After years of head-butting over proposed plans for the ruling of whether or not to keep the Internet neutral, here is the latest from the FCC and the plan for net neutrality based on a newly released set of rules outlining broadband services.
Under Title II of the 1934 Communications Act, the FCC last month designated high-speed Internet as a telecommunications utility rather than an information service, giving it the same regulative jurisdiction as home utilities. The decision was made by a landmark vote of 3/2.
If broadband service is regulated, it means that cable companies will not be able to prioritize some content over others, thus keeping the status quo.
Opponents to Net Neutrality have stated that the policy prevents innovation and competition in the realm of the world wide web. Who knows what services, business and other innovations could be opened up by creating different speed lanes online?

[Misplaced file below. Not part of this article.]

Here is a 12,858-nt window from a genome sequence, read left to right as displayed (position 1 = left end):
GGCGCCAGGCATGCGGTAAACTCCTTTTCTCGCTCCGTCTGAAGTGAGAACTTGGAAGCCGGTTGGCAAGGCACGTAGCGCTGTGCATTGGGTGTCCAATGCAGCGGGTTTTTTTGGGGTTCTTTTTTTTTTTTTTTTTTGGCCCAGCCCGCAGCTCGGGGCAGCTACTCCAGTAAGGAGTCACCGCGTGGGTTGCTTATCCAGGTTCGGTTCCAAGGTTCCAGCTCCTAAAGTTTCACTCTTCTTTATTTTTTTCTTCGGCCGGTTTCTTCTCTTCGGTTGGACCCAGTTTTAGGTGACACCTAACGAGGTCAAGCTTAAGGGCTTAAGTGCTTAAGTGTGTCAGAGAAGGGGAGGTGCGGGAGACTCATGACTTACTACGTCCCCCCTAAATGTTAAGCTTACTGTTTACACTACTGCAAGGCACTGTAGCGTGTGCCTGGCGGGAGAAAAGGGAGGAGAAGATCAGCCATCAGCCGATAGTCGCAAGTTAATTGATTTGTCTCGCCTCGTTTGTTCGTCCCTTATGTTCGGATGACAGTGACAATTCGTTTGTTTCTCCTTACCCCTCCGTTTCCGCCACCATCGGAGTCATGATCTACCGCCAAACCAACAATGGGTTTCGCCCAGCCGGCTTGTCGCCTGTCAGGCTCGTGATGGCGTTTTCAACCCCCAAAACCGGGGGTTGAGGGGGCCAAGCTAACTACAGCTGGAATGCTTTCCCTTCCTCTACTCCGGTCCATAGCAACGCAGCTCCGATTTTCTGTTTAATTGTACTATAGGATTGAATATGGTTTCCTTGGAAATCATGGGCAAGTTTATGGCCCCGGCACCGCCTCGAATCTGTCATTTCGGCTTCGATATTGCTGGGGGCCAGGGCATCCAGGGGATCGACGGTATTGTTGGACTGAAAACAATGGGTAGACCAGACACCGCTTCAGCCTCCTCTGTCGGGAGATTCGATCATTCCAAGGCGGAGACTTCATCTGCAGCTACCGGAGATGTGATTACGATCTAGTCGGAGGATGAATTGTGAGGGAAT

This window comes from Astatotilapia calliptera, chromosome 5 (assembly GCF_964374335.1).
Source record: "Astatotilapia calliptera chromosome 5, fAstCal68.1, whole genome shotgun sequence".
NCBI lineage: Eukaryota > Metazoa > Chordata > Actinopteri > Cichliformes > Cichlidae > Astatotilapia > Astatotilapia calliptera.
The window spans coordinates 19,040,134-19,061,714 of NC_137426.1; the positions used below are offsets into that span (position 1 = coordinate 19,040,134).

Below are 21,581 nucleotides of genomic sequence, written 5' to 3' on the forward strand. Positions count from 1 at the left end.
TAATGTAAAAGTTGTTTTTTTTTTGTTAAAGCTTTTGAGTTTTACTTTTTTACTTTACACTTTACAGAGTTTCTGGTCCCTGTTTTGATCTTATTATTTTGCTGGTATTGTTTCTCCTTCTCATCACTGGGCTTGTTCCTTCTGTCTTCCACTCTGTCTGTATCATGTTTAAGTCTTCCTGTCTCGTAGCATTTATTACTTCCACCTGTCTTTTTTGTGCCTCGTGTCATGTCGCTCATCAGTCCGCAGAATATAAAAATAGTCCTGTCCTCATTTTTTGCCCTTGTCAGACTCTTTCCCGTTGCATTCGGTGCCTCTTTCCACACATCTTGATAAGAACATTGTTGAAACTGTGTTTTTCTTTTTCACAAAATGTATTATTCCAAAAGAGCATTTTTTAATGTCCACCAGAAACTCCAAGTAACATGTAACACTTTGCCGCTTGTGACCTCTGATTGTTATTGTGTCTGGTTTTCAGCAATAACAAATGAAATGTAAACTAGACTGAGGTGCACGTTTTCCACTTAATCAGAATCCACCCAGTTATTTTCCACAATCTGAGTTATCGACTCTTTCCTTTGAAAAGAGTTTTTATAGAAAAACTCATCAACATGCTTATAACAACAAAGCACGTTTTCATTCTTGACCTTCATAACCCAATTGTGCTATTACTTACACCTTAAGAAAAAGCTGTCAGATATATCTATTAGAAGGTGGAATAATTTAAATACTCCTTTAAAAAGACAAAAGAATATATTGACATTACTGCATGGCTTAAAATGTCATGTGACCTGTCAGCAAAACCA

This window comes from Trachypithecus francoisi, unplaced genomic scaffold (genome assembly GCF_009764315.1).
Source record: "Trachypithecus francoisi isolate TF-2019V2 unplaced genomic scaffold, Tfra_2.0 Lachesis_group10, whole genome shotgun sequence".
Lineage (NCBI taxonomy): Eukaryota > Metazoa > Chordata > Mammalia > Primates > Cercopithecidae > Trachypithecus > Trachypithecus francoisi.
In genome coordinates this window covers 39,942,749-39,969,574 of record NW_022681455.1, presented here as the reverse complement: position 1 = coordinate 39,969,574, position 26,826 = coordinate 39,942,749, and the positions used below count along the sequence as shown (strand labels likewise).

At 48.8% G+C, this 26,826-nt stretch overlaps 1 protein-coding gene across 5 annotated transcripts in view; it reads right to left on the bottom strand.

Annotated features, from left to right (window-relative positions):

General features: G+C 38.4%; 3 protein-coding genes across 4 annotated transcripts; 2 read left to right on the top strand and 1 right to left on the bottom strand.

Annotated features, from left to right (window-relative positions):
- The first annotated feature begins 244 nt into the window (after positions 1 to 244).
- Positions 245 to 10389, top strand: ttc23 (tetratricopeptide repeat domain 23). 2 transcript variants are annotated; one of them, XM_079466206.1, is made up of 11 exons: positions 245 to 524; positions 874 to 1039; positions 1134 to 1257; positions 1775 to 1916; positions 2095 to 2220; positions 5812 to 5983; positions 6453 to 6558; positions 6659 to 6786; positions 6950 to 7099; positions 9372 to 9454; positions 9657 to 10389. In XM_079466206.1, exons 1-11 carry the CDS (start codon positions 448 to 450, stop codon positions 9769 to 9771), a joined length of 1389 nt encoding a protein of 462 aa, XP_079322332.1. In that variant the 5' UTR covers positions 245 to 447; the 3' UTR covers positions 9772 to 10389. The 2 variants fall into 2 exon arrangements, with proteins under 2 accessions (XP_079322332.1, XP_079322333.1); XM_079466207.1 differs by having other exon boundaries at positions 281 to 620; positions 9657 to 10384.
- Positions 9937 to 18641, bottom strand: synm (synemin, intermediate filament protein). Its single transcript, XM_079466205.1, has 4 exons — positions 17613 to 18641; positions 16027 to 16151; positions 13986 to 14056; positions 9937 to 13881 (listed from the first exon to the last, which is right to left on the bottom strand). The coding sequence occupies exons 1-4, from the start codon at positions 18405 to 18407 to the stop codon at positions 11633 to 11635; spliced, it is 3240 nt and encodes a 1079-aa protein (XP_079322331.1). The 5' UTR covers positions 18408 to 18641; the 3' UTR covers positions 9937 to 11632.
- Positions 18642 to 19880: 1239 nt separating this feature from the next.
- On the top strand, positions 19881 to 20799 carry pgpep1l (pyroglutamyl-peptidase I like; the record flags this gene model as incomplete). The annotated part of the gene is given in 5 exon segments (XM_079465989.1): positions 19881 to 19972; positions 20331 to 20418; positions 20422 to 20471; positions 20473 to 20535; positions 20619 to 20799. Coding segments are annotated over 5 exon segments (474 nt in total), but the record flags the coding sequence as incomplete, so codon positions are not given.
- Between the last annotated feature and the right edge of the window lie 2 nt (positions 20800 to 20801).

The FCC’s ruling was largely based on the shifting uses of people using the Internet since 2010, citing how Netflix has transformed how people view content, from DVD’s to online media. The report also noted that other television services are uncoupling from their cable roots, such as premium television network HBO.
Three tenets ruling the rules outlining net neutrality are as follows:
- Ban Paid Prioritization: “Fast lanes” will not divide the Internet into “haves” and “havenots.”
- Ban Blocking: Consumers must get what they pay for – unfettered access to any lawful content on the Internet.
- Ban Throttling: Degrading access to legal content and services can have the same effect as blocking and will not be permitted.
The complete 313-page document below outlines the entirety of the ruling plan.
It includes nearly 80 pages of comments/ commentary at the bottom of the rules, making the document some 400 pages.